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Hybrid Cloud for Architects

By Alok Shrivastwa
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  1. Free Chapter
    Introducing Hybrid Cloud
About this book
Hybrid cloud is currently the buzz word in the cloud world. Organizations are planning to adopt hybrid cloud strategy due to its advantages such as untested workloads, cloud-bursting, cloud service brokering and so on. This book will help you understand the dynamics, design principles, and deployment strategies of a Hybrid Cloud. You will start by understanding the concepts of hybrid cloud and the problems it solves as compared to a stand-alone public and private cloud. You will be delving into the different architecture and design of hybrid cloud. The book will then cover advanced concepts such as building a deployment pipeline, containerization strategy, and data storage mechanism. Next up, you will be able to deploy an external CMP to run a Hybrid cloud and integrate it with your OpenStack and AWS environments. You will also understand the strategy for designing a Hybrid Cloud using containerization and work with pre-built solutions like vCloud Air, VMware for AWS, and Azure Stack. Finally, the book will cover security and monitoring related best practices that will help you secure your cloud infrastructure. By the end of the book, you will be in a position to build a hybrid cloud strategy for your organization.
Publication date:
February 2018
Publisher
Packt
Pages
290
ISBN
9781788623513

 

Chapter 1. Introducing Hybrid Cloud

The word cloud has been commonplace in the industry and marketplace for over a decade. In its modern usage, it was first used in August of 2006, when Eric Schmidt of Google used it to describe an emergent new model (Source: Technology Review). However, now thanks to a, then, little-known company called Amazon Web Services (AWS), it has become immensely famous. 

Note

Did you know?  Amazon started work on its cloud in the year 2000; the key years in its development were 2003, 2004, and 2006. In 2004, the AWS, or web services at the time, were simply a group of disparate APIs and not a full-blown IaaS/PaaS service as it is today.  The first service to be launched in 2003 was a Simple Queue Service (SQS) and then later, S3 and EC2 were added. In 2006, the cloud as we know it today gained popularity. 

Once the term cloud computing became a part of common IT parlance, there was no dearth of definitions. Almost everyone had something to sell, and added their own spin on the terminology. 

In this chapter, we will attempt to decipher this different terminology in relation to the definitions of the different clouds.

If you are wondering why this is important, it is to make and maintain the clarity of context in future chapters, as new concepts emerge and are commingled in the grand scheme of architecting the hybrid cloud.

Note

Did you know?The term cloud computing was first used in 1996, by a group of executives at Compaq to describe the future of the internet business.  - Technology Review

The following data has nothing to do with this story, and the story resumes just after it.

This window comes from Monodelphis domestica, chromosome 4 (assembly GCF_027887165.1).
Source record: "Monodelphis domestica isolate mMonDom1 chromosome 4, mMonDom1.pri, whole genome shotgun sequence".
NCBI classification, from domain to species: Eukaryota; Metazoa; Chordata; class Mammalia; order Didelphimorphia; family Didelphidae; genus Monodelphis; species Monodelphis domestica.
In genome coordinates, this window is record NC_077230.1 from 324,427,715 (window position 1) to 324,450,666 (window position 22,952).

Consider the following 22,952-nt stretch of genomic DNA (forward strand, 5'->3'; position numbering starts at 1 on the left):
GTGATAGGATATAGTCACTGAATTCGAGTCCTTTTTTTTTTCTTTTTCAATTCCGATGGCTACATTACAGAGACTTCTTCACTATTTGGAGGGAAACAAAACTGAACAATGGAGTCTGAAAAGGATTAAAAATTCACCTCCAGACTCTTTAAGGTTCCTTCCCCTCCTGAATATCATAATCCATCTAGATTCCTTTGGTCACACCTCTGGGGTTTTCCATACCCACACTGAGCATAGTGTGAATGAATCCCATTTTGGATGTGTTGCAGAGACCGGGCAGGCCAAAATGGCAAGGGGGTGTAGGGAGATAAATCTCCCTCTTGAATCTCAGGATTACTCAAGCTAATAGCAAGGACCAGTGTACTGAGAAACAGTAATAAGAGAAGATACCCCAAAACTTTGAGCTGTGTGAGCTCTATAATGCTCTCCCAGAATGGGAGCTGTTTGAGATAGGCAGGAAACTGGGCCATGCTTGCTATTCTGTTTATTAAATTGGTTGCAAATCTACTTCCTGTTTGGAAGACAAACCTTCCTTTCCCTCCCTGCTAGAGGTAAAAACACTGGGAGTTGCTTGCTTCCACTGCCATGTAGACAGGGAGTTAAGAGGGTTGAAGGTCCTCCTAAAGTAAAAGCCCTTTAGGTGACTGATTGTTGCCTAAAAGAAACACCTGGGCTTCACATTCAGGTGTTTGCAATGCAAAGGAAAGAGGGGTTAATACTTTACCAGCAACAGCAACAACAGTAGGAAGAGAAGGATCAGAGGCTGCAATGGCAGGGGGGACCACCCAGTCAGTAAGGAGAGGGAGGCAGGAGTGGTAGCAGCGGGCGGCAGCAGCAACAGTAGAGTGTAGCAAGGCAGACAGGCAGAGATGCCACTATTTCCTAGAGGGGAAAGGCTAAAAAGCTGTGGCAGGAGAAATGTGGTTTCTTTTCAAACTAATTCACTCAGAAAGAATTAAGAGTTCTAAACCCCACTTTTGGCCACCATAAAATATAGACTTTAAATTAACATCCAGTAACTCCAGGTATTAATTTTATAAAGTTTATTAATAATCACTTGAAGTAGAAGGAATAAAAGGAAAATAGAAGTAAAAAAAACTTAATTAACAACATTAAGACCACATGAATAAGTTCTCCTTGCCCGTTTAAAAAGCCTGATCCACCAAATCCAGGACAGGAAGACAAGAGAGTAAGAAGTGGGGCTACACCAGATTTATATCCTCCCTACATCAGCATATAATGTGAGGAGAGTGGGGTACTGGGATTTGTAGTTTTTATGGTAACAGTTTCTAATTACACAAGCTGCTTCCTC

In the remaining part of the chapter, we take a look at different definitions of the cloud and the different products used. 

 

The cloud's demographics


In trying to navigate through the maze of the several definition's that are available, it is clear that there are various ways in which we can take a look at clouds, however, we will focus on the main ones and simplify them for our understanding. 

As a first step, let us define what could pass as cloud computing. The Wikipedia definition is as follows:

"Cloud computing is an(IT) paradigm, a model for enabling ubiquitous access to shared pools of configurable resources (such as computer networks, servers, storage, applications and services), which can be rapidly provisioned with minimal management effort, often over the Internet"

If we look at that statement from a technical standpoint, it would be fair to say that in order for something to be referred to as cloud computing, it must at least possess the following characteristics:

  • Self-service (reduces wait time to get resources provisioned)
  • Shared, standard, consistent (shared pools of configurable resources)
  • Cross-domain automation (rapid provisioning) 
  • Consumption based chargeback and billing 

The three main ways in which we can take a look at dissecting the clouds are as follows:

  • Based on abstraction 
  • Based on the services offered 
  • Based on the consumers of the services

Based on abstraction

The underlying principle of cloud is abstraction; how it is abstracted determines a lot of its feature sets and behavior. However, this aspect of the cloud is little-known and often ignored. It only becomes evident when dealing with different kinds of clouds from different providers. 

We shall delve into the details and nuances. For starters, these are:  

  • Service down clouds 
  • Infrastructure up clouds 

To understand these better, let's take a look at the following stack, (which is used to run an application). The stack assumes a virtualized infrastructure being used to run the application.

In the event of an application running on bare-metal, the Virtual Machine and the Hypervisor layers will be absent, but the remainder of the stack will still be in play. 

In traditional IT businesses, different teams manage different aspects of this stack. For example, the Infrastructure management team manages the underlying hardware and its configuration, the Virtualization team manages the Virtual Machine and the Hypervisor, the Platform team manages the Middleware, the Operating System teams manage the Operating System and finally the Application team will manage the Application and the data on top of the stack. 

Now, from the perspective of the Infrastructure management team, they see that the application runs on the Virtual Machine and from the perspective of the Application developers, they simply see that the Infrastructure team is providing a combination of three services namely Network, Compute, and Storage. This is the essence of the split. 

Service down clouds 

The service down approach of building clouds was pioneered by AWS. This approach was created for developers, by developers. The salient feature of this kind of cloud is the fact that everything is a Lego block, which can be combined in different ways in order to achieve a desired function.